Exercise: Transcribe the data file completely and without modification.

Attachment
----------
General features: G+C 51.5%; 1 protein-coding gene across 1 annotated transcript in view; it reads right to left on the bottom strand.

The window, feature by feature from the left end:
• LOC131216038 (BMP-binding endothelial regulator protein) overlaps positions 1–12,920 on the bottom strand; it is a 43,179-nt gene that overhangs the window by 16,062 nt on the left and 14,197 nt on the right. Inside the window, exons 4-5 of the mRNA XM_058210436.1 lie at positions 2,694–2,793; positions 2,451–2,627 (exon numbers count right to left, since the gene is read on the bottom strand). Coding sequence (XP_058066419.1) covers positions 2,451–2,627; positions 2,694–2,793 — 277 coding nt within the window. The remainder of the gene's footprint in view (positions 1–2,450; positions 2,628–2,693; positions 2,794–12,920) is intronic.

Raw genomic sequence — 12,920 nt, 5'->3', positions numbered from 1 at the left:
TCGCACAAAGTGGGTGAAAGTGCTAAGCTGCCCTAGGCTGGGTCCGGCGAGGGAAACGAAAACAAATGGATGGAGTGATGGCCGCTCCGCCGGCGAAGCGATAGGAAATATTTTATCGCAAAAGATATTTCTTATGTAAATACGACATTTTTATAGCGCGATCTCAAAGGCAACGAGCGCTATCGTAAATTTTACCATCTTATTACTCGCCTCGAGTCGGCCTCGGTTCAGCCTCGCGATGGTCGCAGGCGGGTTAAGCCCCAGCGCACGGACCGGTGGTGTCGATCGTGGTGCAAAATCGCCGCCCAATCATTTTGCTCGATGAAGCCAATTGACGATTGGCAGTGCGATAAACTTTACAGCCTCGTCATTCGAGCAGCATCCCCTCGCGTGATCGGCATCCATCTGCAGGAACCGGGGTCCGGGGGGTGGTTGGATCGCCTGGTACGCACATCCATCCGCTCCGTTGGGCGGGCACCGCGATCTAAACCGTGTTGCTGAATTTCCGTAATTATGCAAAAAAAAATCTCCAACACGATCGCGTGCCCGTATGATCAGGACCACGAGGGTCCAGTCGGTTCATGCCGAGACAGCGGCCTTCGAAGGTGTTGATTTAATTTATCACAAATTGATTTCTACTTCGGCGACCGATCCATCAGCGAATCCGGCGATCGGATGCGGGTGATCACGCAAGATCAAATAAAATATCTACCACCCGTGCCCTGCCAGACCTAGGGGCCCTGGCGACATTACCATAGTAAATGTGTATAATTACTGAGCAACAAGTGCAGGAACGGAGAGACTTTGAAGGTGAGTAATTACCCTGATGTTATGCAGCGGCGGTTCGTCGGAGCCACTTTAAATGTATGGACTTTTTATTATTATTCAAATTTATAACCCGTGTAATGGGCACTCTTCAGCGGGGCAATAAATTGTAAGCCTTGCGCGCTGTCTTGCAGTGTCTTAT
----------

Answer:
General features: G+C 51.5%; 1 protein-coding gene across 1 annotated transcript in view; it reads right to left on the bottom strand.

The window, feature by feature from the left end:
• LOC131216038 (BMP-binding endothelial regulator protein) overlaps positions 1–12,920 on the bottom strand; it is a 43,179-nt gene that overhangs the window by 16,062 nt on the left and 14,197 nt on the right. Inside the window, exons 4-5 of the mRNA XM_058210436.1 lie at positions 2,694–2,793; positions 2,451–2,627 (exon numbers count right to left, since the gene is read on the bottom strand). Coding sequence (XP_058066419.1) covers positions 2,451–2,627; positions 2,694–2,793 — 277 coding nt within the window. The remainder of the gene's footprint in view (positions 1–2,450; positions 2,628–2,693; positions 2,794–12,920) is intronic.

Raw genomic sequence — 12,920 nt, 5'->3', positions numbered from 1 at the left:
TCGCACAAAGTGGGTGAAAGTGCTAAGCTGCCCTAGGCTGGGTCCGGCGAGGGAAACGAAAACAAATGGATGGAGTGATGGCCGCTCCGCCGGCGAAGCGATAGGAAATATTTTATCGCAAAAGATATTTCTTATGTAAATACGACATTTTTATAGCGCGATCTCAAAGGCAACGAGCGCTATCGTAAATTTTACCATCTTATTACTCGCCTCGAGTCGGCCTCGGTTCAGCCTCGCGATGGTCGCAGGCGGGTTAAGCCCCAGCGCACGGACCGGTGGTGTCGATCGTGGTGCAAAATCGCCGCCCAATCATTTTGCTCGATGAAGCCAATTGACGATTGGCAGTGCGATAAACTTTACAGCCTCGTCATTCGAGCAGCATCCCCTCGCGTGATCGGCATCCATCTGCAGGAACCGGGGTCCGGGGGGTGGTTGGATCGCCTGGTACGCACATCCATCCGCTCCGTTGGGCGGGCACCGCGATCTAAACCGTGTTGCTGAATTTCCGTAATTATGCAAAAAAAAATCTCCAACACGATCGCGTGCCCGTATGATCAGGACCACGAGGGTCCAGTCGGTTCATGCCGAGACAGCGGCCTTCGAAGGTGTTGATTTAATTTATCACAAATTGATTTCTACTTCGGCGACCGATCCATCAGCGAATCCGGCGATCGGATGCGGGTGATCACGCAAGATCAAATAAAATATCTACCACCCGTGCCCTGCCAGACCTAGGGGCCCTGGCGACATTACCATAGTAAATGTGTATAATTACTGAGCAACAAGTGCAGGAACGGAGAGACTTTGAAGGTGAGTAATTACCCTGATGTTATGCAGCGGCGGTTCGTCGGAGCCACTTTAAATGTATGGACTTTTTATTATTATTCAAATTTATAACCCGTGTAATGGGCACTCTTCAGCGGGGCAATAAATTGTAAGCCTTGCGCGCTGTCTTGCAGTGTCTTAT